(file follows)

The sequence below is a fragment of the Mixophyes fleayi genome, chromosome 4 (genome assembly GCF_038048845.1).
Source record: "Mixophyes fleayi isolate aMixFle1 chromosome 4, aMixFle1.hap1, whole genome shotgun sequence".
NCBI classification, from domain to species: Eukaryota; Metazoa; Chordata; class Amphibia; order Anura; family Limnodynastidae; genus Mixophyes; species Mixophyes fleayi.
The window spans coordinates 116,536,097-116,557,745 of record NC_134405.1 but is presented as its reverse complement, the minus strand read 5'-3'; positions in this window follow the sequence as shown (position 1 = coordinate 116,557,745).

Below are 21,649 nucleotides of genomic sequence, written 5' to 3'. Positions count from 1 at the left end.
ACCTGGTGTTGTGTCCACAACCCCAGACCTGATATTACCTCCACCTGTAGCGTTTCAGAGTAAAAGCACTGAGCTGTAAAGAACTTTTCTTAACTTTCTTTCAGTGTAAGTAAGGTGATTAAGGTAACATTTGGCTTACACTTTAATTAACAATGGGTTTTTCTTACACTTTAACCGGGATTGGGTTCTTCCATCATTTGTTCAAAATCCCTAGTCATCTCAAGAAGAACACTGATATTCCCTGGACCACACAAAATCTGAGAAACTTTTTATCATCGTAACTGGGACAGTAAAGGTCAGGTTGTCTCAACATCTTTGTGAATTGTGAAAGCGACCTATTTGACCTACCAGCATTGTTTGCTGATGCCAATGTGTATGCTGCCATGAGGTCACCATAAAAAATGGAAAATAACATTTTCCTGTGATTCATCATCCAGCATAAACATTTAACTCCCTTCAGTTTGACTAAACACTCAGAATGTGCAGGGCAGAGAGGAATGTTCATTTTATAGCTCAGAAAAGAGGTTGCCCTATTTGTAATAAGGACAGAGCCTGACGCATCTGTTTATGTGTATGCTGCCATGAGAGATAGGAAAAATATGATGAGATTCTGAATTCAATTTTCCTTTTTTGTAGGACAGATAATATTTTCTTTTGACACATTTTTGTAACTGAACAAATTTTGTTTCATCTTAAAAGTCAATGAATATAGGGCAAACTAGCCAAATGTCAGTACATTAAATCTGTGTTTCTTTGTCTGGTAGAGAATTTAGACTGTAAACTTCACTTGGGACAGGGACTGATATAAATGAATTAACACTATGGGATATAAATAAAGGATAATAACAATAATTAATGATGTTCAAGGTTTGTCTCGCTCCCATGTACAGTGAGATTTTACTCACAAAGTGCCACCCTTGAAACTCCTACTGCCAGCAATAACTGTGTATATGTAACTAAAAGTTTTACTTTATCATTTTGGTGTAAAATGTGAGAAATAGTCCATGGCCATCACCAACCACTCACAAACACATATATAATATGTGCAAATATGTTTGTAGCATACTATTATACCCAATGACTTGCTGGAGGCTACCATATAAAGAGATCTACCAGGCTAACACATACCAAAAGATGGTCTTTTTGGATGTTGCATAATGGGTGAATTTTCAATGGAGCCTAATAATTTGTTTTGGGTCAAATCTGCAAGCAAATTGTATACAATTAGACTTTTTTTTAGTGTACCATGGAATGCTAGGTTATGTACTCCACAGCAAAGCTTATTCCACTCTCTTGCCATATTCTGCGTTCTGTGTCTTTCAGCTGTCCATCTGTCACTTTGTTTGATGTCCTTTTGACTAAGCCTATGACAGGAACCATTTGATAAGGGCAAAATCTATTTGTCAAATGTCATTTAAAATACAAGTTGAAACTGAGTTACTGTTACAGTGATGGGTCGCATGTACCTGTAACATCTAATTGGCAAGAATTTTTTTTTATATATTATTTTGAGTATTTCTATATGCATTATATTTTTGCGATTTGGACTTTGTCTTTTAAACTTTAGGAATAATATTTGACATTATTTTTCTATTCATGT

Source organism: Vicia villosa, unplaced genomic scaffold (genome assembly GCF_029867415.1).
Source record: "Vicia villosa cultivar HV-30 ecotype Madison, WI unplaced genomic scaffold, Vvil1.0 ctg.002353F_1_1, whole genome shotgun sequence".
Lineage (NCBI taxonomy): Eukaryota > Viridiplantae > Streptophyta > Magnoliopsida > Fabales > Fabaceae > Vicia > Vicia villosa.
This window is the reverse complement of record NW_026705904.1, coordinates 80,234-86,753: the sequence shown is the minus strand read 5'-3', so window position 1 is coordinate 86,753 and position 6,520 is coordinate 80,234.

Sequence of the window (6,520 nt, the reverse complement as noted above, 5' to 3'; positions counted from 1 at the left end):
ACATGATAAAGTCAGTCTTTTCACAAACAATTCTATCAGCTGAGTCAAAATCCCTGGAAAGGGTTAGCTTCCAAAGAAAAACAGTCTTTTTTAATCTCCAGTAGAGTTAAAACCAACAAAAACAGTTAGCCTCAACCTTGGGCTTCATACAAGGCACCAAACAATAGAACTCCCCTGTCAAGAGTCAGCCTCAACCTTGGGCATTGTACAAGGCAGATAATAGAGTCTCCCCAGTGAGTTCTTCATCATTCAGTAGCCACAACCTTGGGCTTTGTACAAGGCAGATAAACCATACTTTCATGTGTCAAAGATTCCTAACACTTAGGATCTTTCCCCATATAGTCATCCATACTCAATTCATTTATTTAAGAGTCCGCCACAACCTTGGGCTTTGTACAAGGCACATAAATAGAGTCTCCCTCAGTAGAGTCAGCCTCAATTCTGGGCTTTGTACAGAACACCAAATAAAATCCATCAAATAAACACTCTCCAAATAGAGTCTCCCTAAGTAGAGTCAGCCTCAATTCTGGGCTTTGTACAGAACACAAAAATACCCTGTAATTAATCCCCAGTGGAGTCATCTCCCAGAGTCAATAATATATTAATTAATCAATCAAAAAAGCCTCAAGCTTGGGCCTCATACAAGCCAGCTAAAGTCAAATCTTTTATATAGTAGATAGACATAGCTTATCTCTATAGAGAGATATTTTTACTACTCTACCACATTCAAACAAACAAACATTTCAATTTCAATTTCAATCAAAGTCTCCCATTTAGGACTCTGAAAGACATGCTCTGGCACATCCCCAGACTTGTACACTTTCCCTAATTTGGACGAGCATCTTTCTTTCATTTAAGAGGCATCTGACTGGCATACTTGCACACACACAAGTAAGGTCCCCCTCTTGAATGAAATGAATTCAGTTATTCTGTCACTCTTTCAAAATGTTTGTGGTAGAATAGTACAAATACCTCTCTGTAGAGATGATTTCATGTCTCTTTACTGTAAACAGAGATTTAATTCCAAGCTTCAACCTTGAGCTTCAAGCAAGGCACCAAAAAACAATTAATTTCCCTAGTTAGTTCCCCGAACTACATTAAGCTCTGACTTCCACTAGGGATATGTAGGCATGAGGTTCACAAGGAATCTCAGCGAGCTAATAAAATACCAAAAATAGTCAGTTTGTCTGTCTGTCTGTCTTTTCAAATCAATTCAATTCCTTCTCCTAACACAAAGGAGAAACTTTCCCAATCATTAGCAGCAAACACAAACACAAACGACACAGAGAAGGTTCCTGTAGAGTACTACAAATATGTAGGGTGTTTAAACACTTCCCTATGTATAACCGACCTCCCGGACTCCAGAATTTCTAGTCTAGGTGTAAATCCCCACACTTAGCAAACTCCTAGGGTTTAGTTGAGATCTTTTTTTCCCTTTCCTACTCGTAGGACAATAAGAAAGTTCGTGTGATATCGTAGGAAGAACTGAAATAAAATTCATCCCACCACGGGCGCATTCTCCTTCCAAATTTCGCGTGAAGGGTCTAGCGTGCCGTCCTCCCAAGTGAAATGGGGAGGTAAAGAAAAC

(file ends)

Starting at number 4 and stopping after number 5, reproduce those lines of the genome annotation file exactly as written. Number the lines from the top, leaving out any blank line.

The window spans coordinates 116,536,097-116,557,745 of record NC_134405.1 but is presented as its reverse complement, the minus strand read 5'-3'; positions in this window follow the sequence as shown (position 1 = coordinate 116,557,745).

Below are 21,649 nucleotides of genomic sequence, written 5' to 3'. Positions count from 1 at the left end.